"The self-applauding bird, the peacock see:— Mark what a sumptuous pharisee is he! Meridian sun-beams tempt him to unfold His radiant glories, azure, green, and gold: He treads as if, some solemn music near, His measured step were governed by his ear: And seems to say—Ye meaner fowl, give place, I am all splendour, dignity, and grace! Not so the pheasant on his charms presumes, Though he too has a glory in his plumes. He, christian-like, retreats with modest mien To the close copse or far sequestered green, And shines without desiring to be seen."
These lines well describe the modest and delicate beauties of Mr. Lamb's writings, contrasted with the lofty and vain-glorious pretensions of some of his contemporaries. This gentleman is not one of those who pay all their homage to the prevailing idol: he thinks that
"New-born gauds are made and moulded of things past."
nor does he
"Give to dust that is a little gilt More laud than gilt o'er-dusted."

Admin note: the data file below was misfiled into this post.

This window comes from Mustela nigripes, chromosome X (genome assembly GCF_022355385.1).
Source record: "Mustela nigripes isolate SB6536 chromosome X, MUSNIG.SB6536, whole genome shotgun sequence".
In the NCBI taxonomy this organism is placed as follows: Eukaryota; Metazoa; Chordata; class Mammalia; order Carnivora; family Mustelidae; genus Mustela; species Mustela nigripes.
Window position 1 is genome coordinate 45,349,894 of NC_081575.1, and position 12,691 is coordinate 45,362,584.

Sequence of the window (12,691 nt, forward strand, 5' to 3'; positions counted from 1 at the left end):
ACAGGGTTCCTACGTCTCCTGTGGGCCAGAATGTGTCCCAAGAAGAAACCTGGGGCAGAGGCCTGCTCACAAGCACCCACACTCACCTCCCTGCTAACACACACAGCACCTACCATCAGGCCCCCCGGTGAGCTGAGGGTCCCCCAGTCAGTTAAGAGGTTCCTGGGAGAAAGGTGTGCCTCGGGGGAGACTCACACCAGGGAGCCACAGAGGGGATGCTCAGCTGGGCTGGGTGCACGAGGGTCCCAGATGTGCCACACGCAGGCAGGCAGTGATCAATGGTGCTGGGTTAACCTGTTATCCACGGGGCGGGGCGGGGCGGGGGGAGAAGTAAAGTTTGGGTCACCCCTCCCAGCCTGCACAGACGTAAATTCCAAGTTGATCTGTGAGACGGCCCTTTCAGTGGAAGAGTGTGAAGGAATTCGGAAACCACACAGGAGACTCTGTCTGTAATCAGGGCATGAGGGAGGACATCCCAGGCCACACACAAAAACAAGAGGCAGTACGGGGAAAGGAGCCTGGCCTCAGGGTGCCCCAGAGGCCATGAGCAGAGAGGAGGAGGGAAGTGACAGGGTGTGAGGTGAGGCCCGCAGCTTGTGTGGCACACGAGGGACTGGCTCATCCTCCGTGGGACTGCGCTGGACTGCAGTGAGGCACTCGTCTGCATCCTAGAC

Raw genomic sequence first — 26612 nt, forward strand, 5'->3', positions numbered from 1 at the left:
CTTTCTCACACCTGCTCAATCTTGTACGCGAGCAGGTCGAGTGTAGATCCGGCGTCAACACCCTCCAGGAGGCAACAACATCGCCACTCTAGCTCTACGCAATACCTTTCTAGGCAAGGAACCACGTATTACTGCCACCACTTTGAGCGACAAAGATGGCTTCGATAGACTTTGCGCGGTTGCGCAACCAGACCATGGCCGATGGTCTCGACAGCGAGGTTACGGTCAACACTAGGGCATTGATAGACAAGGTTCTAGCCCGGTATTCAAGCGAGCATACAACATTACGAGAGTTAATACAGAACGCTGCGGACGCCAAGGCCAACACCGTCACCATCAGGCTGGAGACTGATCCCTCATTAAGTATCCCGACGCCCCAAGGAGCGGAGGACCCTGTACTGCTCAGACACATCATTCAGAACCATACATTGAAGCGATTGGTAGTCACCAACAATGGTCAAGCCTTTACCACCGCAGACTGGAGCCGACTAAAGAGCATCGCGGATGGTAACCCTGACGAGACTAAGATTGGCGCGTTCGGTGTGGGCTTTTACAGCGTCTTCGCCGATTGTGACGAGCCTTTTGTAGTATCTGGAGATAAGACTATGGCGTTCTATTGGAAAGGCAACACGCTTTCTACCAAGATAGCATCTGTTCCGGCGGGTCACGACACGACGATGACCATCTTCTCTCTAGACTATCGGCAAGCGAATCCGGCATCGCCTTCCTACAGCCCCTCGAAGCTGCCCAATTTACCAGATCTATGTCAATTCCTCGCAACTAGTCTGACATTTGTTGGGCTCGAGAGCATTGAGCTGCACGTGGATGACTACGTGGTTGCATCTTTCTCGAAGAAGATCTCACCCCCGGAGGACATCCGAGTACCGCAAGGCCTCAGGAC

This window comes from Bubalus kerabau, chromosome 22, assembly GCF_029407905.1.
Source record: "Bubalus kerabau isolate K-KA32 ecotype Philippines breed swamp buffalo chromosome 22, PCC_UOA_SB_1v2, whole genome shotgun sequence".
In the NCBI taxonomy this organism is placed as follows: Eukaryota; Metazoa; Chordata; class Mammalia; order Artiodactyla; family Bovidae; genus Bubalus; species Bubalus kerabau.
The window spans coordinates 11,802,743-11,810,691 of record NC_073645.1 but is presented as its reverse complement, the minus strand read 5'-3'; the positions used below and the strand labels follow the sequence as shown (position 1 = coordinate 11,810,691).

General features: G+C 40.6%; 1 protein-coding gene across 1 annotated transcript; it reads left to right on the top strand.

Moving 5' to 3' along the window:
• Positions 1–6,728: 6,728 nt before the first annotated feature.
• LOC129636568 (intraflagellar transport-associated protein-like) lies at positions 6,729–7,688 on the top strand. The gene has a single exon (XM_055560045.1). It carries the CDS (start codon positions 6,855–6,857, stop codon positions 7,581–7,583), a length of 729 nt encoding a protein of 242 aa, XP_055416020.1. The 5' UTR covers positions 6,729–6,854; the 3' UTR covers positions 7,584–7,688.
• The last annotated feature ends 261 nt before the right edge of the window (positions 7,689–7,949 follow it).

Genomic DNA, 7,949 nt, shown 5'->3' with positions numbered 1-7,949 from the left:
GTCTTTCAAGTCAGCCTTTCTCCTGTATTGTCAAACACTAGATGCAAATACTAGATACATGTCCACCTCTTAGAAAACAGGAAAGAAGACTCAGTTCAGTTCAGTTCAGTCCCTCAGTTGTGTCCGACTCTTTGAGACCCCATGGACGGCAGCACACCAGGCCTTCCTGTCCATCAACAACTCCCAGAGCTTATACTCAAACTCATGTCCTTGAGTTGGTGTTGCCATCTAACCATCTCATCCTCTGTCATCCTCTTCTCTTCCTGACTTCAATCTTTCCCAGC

His convictions "do not in broad rumour lie," nor are they "set off to the world in the glistering foil" of fashion; but "live and breathe aloft in those pure eyes, and perfect judgment of all-seeing time." Mr. Lamb rather affects and is tenacious of the obscure and remote: of that which rests on its own intrinsic and silent merit; which scorns all alliance, or even the suspicion of owing any thing to noisy clamour, to the glare of circumstances. There is a fine tone of chiaro-scuro, a moral perspective in his writings. He delights to dwell on that which is fresh to the eye of memory; he yearns after and covets what soothes the frailty of human nature. That touches him most nearly which is withdrawn to a certain distance, which verges on the borders of oblivion:—that piques and provokes his fancy most, which is hid from a superficial glance. That which, though gone by, is still remembered, is in his view more genuine, and has given more "vital signs that it will live," than a thing of yesterday, that may be forgotten to-morrow. Death has in this sense the spirit of life in it; and the shadowy has to our author something substantial in it. Ideas savour most of reality in his mind; or rather his imagination loiters on the edge of each, and a page of his writings recals to our fancy the stranger on the grate, fluttering in its dusky tensity, with its idle superstition and hospitable welcome!